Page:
By New Times
By Robrt L. Pela
By Lauren Saria and Heather Hoch
By Deborah Sussman
By Robrt L. Pela and Amy Silverman
By Kathleen Vanesian
By Eric Schaefer
By Heather Hoch
Bistro 24, Ritz-Carlton Hotel, 2401 East Camelback, Phoenix, 468-0700. Hours: Breakfast, Lunch and Dinner, 6 a.m. to 10 p.m., seven days a week.
Two of the Valley's swankiest hotels have given their dining rooms a long-overdue makeover. Early this year, Ritz-Carlton management finally scrapped the stuffy, pretentious The Restaurant (what an awkward name). It's been replaced by Bistro 24, a casually elegant operation featuring French-themed American bistro fare. Over at the Arizona Biltmore, the entire restaurant team has been swept away. The bosses have hired a new executive chef to oversee all dining operations, and brought in a new chef and pastry chef to breathe life into Wright's, the resort's moribund fine-dining restaurant.
Let's give the suits some credit. First, they recognized that something was broken. Then they had the good sense to hire the people who could fix it.
2401 E. Camelback Road
Phoenix, AZ 85016
Region: East Phoenix
Bistro 24 is one of the best-looking places in town: smart, stylish, sophisticated. Enter through the hotel (there's also a street entrance) and you'll pass the snazzy bar, adorned with three tilted mirrors. A parquet floor, colorful bistro murals, vintage black-and-white photos, a magazine rack stacked with old issues of Life, pretty wicker bistro chairs, sheaves of wheat on the wall and perfect lighting all create good vibes before you've even looked at the menu. From any table in the room, you can hear the bartender shaking cocktails, a sound that subliminally suggests fun and good times. But the schlocky, piped-in Julio Iglesias has got to go. I don't know why Bistro 24 feels compelled to inflict music on us, anyway. But as long as it's going to, someone needs to go through the catalogue for audio decor that can hold its own with the rest of the setting.
Fortunately, the food doesn't need much tuning up. If you're searching for wild game, exotic grains, cutesy baby vegetables or trendy presentations, you'll have to look elsewhere. But if you're looking for ample portions of high-quality bistro fare with a mild Gallic accent, Bistro 24 can hold its own against any competitor.
Soft, pretzellike breadsticks and a routine French loaf get the meal modestly under way. But there's nothing modest about the exceptional chicken liver pate. Fashioned in-house, this pate is everything it's supposed to be--thick, creamy, intense. Grab some bread, slather on Dijon mustard and sip a Ravenswood merlot. (Bistro 24 has an extensive wine-by-the-glass list, some three dozen choices, most in the five-to-six-dollar range.)
Mussels mariniere is another outstanding way to edge into dinner. Perhaps the cook was distracted, but somehow I ended up with a bowl crammed with two dozen bivalves, steamed in a fragrant, champagne-tinged broth heavy with garlic and parsley. At $6.75, I'm not sure how Bistro 24 can make money on this, but I certainly don't want to arouse the company accountants.
Smoked salmon is also effectively done, paired with a bit of crisped potato and embellished with capers. And if it's soup you pine for, forget about the late-summer heat and dig into the formidable French onion soup, one of this town's best models. A thick raft of four cheeses floats on a broth that's notably rich and hearty.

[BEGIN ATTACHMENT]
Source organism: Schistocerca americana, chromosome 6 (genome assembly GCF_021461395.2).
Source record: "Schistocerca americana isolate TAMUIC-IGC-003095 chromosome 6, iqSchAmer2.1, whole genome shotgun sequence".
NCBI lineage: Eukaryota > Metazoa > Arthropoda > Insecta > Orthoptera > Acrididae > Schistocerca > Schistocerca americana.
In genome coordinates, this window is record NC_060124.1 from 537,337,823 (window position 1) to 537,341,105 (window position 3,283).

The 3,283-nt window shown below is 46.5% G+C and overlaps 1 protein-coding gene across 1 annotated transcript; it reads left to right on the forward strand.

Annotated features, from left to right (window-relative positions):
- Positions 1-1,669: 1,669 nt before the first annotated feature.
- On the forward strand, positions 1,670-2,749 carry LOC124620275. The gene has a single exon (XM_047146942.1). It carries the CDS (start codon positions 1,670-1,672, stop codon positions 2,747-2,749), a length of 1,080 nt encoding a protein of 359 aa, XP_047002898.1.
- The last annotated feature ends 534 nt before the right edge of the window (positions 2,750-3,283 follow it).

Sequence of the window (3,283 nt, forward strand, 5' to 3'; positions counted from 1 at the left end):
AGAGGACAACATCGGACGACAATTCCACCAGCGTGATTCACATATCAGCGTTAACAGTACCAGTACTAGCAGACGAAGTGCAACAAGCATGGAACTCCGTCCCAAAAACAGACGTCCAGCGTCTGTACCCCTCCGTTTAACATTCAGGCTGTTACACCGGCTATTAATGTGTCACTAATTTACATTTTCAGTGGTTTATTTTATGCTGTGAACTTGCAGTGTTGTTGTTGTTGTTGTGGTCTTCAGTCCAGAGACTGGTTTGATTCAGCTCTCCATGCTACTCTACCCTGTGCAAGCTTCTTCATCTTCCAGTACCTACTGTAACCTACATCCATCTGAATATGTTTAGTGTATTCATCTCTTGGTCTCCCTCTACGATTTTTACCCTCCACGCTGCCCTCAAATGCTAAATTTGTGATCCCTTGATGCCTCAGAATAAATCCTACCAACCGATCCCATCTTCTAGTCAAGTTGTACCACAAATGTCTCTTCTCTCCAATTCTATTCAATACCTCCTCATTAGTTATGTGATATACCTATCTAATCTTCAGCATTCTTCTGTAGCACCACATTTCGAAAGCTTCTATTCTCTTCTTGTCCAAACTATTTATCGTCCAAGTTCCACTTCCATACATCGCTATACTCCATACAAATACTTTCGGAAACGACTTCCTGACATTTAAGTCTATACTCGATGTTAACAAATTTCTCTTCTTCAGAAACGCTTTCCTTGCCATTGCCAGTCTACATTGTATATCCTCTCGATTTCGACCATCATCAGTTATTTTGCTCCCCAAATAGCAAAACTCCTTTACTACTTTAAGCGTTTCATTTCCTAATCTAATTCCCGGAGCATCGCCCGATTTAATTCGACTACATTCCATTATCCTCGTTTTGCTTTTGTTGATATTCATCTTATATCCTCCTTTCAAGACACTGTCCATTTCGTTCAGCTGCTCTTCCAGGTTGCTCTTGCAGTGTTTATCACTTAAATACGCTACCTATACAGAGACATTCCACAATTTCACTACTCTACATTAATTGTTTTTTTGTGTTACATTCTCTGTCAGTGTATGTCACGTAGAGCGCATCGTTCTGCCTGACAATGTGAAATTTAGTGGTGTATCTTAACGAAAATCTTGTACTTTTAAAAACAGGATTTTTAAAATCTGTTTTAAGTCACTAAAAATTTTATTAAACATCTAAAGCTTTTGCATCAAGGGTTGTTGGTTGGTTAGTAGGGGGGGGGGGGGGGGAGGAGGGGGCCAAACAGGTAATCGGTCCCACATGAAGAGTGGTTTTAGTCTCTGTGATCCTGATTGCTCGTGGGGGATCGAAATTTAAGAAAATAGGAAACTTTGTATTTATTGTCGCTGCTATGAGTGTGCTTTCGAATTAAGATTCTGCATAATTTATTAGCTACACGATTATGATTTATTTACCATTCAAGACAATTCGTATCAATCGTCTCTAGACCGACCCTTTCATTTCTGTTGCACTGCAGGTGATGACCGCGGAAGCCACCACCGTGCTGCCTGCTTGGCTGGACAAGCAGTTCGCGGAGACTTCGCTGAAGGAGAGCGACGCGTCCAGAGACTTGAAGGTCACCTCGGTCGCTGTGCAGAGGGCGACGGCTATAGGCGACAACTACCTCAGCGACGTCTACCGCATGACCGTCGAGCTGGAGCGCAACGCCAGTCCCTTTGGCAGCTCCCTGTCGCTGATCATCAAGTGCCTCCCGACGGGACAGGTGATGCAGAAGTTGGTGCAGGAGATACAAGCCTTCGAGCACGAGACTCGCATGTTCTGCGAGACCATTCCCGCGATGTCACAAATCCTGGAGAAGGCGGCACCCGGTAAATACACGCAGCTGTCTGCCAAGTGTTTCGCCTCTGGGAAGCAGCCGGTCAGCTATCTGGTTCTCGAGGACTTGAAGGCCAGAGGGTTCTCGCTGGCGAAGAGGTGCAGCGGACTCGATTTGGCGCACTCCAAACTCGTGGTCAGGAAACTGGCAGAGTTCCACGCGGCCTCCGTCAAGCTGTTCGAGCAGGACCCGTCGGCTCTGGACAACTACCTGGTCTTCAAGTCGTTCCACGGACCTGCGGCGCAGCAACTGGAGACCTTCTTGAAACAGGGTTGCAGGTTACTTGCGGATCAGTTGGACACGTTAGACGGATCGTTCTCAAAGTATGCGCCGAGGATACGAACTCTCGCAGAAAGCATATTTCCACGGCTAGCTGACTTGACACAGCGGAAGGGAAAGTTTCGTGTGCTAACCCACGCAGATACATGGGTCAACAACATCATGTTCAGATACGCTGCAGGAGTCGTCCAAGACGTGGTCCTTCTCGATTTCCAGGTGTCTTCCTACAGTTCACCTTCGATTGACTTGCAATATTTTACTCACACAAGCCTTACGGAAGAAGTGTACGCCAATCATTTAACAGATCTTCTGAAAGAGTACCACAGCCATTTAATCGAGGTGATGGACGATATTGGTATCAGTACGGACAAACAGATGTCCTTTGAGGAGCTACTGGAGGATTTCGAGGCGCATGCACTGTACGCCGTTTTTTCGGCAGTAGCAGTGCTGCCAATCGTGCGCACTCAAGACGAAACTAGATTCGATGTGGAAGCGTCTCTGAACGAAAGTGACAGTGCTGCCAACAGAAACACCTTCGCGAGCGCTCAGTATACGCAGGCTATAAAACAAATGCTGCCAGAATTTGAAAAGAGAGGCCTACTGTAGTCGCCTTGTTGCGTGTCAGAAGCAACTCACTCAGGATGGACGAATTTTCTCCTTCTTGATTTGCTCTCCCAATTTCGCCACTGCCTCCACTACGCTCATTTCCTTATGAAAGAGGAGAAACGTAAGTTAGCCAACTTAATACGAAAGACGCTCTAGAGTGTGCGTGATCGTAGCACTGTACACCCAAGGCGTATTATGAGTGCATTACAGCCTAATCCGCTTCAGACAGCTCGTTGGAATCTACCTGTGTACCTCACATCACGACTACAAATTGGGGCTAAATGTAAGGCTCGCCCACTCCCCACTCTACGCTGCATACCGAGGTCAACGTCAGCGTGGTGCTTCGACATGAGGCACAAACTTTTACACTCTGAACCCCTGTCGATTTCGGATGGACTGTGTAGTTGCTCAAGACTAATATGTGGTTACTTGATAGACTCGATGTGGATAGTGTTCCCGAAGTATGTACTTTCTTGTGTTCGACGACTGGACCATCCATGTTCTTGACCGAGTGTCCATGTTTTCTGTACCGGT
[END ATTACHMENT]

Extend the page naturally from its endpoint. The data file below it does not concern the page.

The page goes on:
The straightforward entrees don't break any new culinary ground. But Bistro 24 isn't trying to reinvent the bistro; it's trying to perfect it. And sometimes it comes pretty darned close.
The main dishes tilt heavily toward seafood, and the chef knows what to do with it. The Friday-night bouillabaisse special is right on target. This Americanized version of the French fish stew comes stocked with ahi tuna, salmon, whitefish and shrimp, as well as the largest whole prawn (about half a pound, with head and antennae still attached) and scallop (the size of a hockey puck) I've seen in Arizona. Potatoes, tomatoes and the traditional rouille-lined slabs of bread punch up the aromatic broth.
Grilled salmon is terrific, at least potentially. Ours came wonderfully moist on the inside and crusty on the outside. But the kitchen's coordination was off--the salmon arrived lukewarm. I suspect it was ready before our group's other entrees, and sat around cooling off for several minutes.
Timing wasn't a problem with the crispy-skin whitefish, a deftly prepared filleted slab accompanied by garlicky mashed potatoes and French green beans. And if you prefer your seafood teamed with greenery, the shrimp and scallop salad, served with spinach, avocado and mango, makes for light, tasty eating.
There's one beef dish on the menu, and your group's carnivore won't have any complaints. It's an outstanding steak au poivre, 10 ounces of butter-soft sirloin crusted with peppers and served with a mound of thin, crispy French-style frites. Lamb lovers aren't neglected, either. Lamb tenderloin is trimmed off the bone, brushed with olive oil and rosemary, then grilled to juicy perfection. Thin-sliced grilled zucchini and artichoke hearts (fresh, not canned) complete this hard-hitting platter.
The dessert highlight is a summery mango tarte Tatin, with caramelized mangoes and crisp, flaky crust. The chocolate souffle isn't as airy as it might be, but after you pour in the heavy vanilla-bourbon sauce, it all seems academic, anyway. The warm chocolate cake was a bit of a disappointment. The waiter promised a molten, puddinglike interior, but the cake had been cooked a bit too long. The result was incredibly rich, and incredibly dry.